IN AVIATION NEWS...
Date: November 04, 2010
Airlines may test do-it-yourself passenger bag tagging by Roger Yu USA TODAY
Get ready to add another "customer service" to the growing list of do-it-yourself tasks at airports.
American Airlines and Air Canada say they're in talks with the Transportation Security Administration for a trial program in Boston likely later this year to let travelers tag their own checked bags for the first time in the U.S. Delta Air Lines says it's in talks with TSA for a trial at another airport.
While self-tagging -- or letting travelers print and affix destination tags on bags -- is common at foreign airports, only airline agents can currently do that in the U.S.
It's designed as a service to help speed customers through check-in.
The tags, which contain a bar code and the destination airport code, are scanned by TSA as bags are screened for explosives in non-public areas before being loaded onto aircraft.
The trial will let the airlines' customers at Boston Logan print tags from several customized self-service kiosks and place them directly on their luggage without agent supervision. Passengers will still have to see an agent in a dedicated line who will check the ID, scan the tag to validate it and place bags on the conveyor belt.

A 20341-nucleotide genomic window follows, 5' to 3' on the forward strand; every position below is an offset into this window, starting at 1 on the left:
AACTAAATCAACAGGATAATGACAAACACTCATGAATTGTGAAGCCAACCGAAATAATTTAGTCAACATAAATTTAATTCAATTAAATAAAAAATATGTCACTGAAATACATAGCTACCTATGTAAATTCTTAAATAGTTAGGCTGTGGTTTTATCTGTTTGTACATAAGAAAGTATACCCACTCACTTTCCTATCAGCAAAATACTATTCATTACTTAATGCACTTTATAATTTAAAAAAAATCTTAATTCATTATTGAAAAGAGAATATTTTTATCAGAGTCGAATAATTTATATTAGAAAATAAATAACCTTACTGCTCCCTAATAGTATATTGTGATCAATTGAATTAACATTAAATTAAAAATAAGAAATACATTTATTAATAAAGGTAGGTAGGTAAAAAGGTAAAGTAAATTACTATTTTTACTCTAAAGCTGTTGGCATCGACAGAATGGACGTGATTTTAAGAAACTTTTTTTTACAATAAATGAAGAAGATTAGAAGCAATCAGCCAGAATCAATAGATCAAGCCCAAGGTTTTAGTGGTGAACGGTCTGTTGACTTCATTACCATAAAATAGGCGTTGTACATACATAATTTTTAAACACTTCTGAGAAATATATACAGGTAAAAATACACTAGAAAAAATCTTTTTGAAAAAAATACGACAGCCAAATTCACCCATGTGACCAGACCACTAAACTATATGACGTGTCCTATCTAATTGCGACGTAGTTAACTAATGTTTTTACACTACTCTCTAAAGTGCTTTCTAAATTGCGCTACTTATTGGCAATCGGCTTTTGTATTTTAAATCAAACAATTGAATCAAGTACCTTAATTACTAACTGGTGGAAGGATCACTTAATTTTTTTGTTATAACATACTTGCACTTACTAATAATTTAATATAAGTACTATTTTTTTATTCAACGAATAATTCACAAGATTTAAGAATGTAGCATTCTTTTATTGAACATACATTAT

The airlines say self-tagging won't impose additional security risks because it doesn't change how bags are screened behind the scenes. TSA, which oversees air security, declined to comment on the trial.
The trial is a small but crucial step in an effort by the industry to ultimately automate bag-tagging. The hoped-for scenario -- advocated chiefly by the International Air Transport Association, a global airline trade group -- is to get customers to do the task without getting agents involved.
American Airlines and Air Canada say they're still working with TSA to determine the start date, but hope to introduce it before the busy year-end holidays. If successful, it may be introduced at other airports.
Worldwide, 32 airlines allow self-tagging, the IATA says. At several airports, including Amsterdam and Stockholm, passengers can place tags and drop their luggage at designated spots without seeing an agent, says association spokesman Steve Lott.
"We want to eliminate any hassles related to waiting in line," Lott says. "It removes some cost and hassle for airlines, too."
In recent years, airlines have stepped up automating the check-in process, programming kiosks to do more tasks, for instance, such as upgrading seats.
Automation has helped airlines reduce their workforce. The U.S. airline industry employed 564,000 as of August, down 8.4% from August 2005.
*from Airport Business Online